About two weeks before the end of 2020 I broke my arm, when I tripped over a log on the ground. In my mind it was an unavoidable accident, and because I fell hard, it didn’t surprise me that I broke bones. My doctor had other ideas, and felt that it was an accident that shouldn’t have resulted in broken bones. We agreed to disagree.
When she suggested I have a bone density, I wasn’t at all happy and was grumpy that she would think the fall caused a ‘minimal trauma break’ as she called it. I’d never had a bone density test, and as I was told it wasn’t painful, decided to go off and have it, even though, in my mind, I knew it was a waste of time.
Well, it turns out that I was wrong and having the test was not a waste of time. My results were fairly bad and showed a very low bone density score. The bone density test is similar to an x-ray, so it’s a very simple test to have. The result is called your T-score. Your T-score is compared to that of young healthy person with healthy bones. The range of the T-score indicates the severity of bone loss. A negative T-score means there is reduced bone density, which is to be expected in an older female. My reading indicated I had very low bone density which if left unchecked could, eventually, lead to osteoporosis. The low score indicated I had a high risk factor for fractures, which of course is correct. As well as my recent break, I broke my other arm five years ago, and broke two bones in my spine when a car hit me while I was riding my bike, twelve years ago.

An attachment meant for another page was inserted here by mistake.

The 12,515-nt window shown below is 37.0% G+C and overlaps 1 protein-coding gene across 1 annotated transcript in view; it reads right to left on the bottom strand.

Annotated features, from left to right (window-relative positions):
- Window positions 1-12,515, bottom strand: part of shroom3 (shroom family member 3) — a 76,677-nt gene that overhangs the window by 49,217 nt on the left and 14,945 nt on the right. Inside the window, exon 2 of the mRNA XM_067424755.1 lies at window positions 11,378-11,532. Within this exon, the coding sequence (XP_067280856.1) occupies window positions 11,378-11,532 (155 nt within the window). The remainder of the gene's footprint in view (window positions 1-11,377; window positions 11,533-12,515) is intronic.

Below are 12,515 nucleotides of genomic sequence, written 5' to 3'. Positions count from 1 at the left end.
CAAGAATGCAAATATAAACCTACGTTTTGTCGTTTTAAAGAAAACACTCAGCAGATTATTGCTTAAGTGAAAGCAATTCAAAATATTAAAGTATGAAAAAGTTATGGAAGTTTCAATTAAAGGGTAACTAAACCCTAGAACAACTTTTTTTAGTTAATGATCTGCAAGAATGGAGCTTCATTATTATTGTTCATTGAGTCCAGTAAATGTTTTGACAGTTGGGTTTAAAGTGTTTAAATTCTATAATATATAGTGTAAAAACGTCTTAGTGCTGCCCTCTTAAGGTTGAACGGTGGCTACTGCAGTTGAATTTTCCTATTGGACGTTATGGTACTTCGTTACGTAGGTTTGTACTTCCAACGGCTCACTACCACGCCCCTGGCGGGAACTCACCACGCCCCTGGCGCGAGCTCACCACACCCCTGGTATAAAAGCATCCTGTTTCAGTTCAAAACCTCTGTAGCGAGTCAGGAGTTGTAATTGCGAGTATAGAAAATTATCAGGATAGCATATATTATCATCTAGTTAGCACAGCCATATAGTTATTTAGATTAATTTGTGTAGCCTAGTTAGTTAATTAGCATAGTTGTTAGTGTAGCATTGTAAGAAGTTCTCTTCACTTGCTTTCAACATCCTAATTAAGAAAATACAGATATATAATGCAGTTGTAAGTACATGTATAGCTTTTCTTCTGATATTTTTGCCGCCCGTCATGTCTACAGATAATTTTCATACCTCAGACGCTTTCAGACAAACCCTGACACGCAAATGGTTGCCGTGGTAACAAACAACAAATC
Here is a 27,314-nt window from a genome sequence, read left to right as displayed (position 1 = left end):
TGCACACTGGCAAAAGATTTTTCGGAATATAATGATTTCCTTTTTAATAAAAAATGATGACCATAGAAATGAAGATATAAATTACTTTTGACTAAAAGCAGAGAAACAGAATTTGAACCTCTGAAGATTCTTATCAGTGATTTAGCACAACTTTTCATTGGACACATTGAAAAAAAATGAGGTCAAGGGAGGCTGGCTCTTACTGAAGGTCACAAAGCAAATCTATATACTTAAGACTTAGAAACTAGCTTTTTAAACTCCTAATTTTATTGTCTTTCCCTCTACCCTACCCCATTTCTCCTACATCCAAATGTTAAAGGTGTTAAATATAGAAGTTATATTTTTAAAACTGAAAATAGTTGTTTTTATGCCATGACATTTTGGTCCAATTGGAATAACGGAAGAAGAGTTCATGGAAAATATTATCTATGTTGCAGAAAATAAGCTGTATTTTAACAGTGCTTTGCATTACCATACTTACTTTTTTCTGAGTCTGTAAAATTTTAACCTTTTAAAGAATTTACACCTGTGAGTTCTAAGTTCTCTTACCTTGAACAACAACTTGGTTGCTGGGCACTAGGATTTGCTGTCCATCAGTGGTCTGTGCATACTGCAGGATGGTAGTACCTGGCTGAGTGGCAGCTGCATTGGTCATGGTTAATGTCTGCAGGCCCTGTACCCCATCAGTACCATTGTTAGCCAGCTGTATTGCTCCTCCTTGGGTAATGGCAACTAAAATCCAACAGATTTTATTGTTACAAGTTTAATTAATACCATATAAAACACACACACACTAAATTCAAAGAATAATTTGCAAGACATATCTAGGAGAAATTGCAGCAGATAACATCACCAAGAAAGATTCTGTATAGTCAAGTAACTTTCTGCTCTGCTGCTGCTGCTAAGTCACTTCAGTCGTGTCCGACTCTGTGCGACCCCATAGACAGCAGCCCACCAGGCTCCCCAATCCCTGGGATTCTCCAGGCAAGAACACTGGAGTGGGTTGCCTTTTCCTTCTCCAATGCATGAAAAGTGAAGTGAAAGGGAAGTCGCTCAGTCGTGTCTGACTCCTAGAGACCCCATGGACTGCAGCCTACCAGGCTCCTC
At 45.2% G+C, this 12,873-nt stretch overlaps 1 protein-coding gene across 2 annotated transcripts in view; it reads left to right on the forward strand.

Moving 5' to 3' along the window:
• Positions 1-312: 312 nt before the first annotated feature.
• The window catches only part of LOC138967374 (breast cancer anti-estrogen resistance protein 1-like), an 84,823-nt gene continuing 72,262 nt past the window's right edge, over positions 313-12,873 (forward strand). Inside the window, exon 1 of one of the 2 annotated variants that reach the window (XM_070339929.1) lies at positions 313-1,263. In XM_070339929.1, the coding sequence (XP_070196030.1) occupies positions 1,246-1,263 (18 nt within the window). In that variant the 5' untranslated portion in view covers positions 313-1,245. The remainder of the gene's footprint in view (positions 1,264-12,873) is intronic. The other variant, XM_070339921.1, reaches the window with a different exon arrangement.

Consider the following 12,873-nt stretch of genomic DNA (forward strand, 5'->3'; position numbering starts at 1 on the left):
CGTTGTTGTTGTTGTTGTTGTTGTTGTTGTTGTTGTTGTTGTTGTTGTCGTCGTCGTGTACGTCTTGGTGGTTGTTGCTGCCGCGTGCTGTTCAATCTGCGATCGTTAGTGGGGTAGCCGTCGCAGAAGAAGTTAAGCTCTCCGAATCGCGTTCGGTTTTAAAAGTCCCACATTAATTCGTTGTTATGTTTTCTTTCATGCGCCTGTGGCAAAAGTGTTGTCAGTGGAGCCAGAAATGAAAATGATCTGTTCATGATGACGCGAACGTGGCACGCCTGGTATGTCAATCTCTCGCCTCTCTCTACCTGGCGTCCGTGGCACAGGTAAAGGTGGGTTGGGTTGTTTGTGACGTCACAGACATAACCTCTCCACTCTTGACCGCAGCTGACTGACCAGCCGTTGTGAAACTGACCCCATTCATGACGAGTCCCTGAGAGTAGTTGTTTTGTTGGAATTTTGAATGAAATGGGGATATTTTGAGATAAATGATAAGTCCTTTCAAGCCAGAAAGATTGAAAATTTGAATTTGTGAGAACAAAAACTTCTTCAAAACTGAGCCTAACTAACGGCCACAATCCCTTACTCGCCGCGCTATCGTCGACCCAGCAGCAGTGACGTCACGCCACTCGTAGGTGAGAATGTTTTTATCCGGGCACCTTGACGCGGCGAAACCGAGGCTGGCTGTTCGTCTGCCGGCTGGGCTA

As a result, I now have to have an injection every six months and take daily high dose calcium tablets. The surprise I had at my resuts, made me wonder how many others have had their bond density tested. As most of my readers are in the danger age group, this post is a reminder to ask your doctor if you should be tested.
As the doctor described to me, our bones do most of their growing in our childhood and teenage years. When we reach our mid thirties, we start to lose bone density faster than our bones can grow.
My grumpiness at having to take the test, turned to gratefulness,that I was urged to have it, and can now have the treatment necessary to prevent severe bone deterioration. I’ve been prescribed daily high dose calcium tablets and an injection every six months.
Ways to Control Loss of Bone Density
We should try to include the following into our lifestyle, in order to control loss of bone density as we age.
- Add calcium rich products to the diet
- Small amounts of caffeine and alcohol only
- Daily Vitamin D
- Weight bearing exercise, eg. walking up hills
- No smoking
- Add balance exercise to your program, which will help to prevent falls.
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